California Court Rules Communications with Public Relations Firm Not Privileged. In high-stakes litigation, the outcome of a case sometimes depends as much on what happens in the court of public opinion as in the courtroom. The right kind of media attention can increase settlement leverage, influence a court or arbitrator to view your client’s claims more favorably, or even stave off the filing of a complaint against your client in the first place. Clients in high-profile litigation thus routinely hire public relations firms and media consultants in addition to their retained counsel, to pursue their litigation goals.
There are potential dangers, however, in relying on non-attorneys for advice concerning litigation. With attorneys, clients can be assured that their communications will most likely be shielded by attorney-client privilege. But courts may not grant the same protection to a client’s discussions with a public relations consultant. Even worse, if such a consultant is privy to communications between client and attorney, some courts find that the otherwise reliable protection of attorney-client privilege may be waived by disclosure to the third-party consultant.
That was the conclusion reached by the Second District of the California Court of Appeal last month in Nicholas Behunin v. Superior Court, Case No. B272225, 2017 WL 977095 (Mar. 14, 2017). Nicholas Behunin brought a lawsuit against Charles Schwab and his son Michael Schwab over a real estate deal that went awry. The complaint alleged that the Schwabs were connected to the family of former Indonesia dictator Suharto, and that the Schwabs sought funding from the Suharto family for the real estate transaction. To put pressure on the Schwabs to settle the case, Behunin, through his attorneys, hired a media consulting firm, which created a website tying the Schwabs to corruption, human rights violations, and atrocities attributed to Suharto and his family.
The Schwabs struck back, filing a separate lawsuit against Behunin for libel, slander, and invasion of privacy based on the allegations on the website. Behunin sought to dismiss the complaint with an anti-SLAPP motion, but the Superior Court permitted the Schwabs to conduct limited discovery to oppose his motion. The Schwabs demanded to see communications among Behunin, his attorneys, and his public relations consultants. Over Behunin’s objection, the court ordered him to produce the documents, so he sought a writ of mandate from the Court of Appeal.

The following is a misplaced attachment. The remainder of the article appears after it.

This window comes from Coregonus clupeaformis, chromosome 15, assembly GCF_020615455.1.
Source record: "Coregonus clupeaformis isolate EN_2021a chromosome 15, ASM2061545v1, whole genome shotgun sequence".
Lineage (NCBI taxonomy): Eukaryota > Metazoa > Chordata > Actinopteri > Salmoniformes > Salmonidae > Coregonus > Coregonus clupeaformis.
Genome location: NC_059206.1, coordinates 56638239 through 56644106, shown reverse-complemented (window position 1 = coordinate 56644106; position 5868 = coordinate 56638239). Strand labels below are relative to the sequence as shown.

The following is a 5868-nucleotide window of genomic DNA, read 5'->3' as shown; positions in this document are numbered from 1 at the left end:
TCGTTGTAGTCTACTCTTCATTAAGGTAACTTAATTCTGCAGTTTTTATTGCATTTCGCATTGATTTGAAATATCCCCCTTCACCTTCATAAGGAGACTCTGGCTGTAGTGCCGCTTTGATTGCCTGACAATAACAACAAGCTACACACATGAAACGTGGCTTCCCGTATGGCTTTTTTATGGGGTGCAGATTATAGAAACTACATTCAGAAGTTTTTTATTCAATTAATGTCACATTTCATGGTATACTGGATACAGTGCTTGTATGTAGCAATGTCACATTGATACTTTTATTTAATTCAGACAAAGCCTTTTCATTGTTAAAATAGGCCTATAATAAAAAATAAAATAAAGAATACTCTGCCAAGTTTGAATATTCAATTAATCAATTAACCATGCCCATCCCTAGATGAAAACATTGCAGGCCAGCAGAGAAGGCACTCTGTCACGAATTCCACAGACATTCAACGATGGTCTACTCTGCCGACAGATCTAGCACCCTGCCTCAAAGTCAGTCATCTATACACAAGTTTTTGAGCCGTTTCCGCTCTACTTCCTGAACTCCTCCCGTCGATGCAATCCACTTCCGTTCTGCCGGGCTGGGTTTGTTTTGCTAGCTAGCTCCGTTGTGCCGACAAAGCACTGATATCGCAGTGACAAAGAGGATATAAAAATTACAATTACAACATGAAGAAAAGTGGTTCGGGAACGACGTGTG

The Court of Appeal agreed with the Superior Court. As an initial matter, the Court of Appeal observed, there is no such thing in California as a “public relations privilege.” Communications between a client or his or her attorney and a public relations consultant are not protected from discovery, and the disclosure of otherwise privileged communications to a public relations consultant will result in a waiver of the privilege, unless the disclosure is “reasonably necessary to accomplish the purpose for which” the client needed to hire an attorney. For example, communications with a physician or other expert hired to help the attorney better advise the client on a case would not result in a waiver.
According to the court, the communications Behunin and his attorney had with the media consultant who created the website attacking the Schwabs did not satisfy this test. There was no evidence that Benhunin’s consultants helped his attorneys “in developing, discussing, or assisting in executing a legal strategy.” The evidence showed that his attorneys acted as little more than liaisons between Behunin and the consultants; the consultants did not assist Behunin’s attorneys in advising him or help to litigate the case.
Even as it ruled against Behunin, the Court of Appeal acknowledged that “[t]here may be situations in which an attorney’s use of a public relations consultant to develop a litigation strategy or a plan for maneuvering a lawsuit into an optimal position for settlement would make communications between the attorney, the client, and the consultant” privileged. Indeed, in its opinion, the Court of Appeal discussed and distinguished the facts of other cases—applying federal common law, not California law—where communications involving public relations consultants were found to be protected. The lesson to be learned from Behunin is not that media consultants should never be hired to advise on a case, but that they must be used to aid the attorney and his or her litigation strategy, not just the client’s interests in the litigation generally.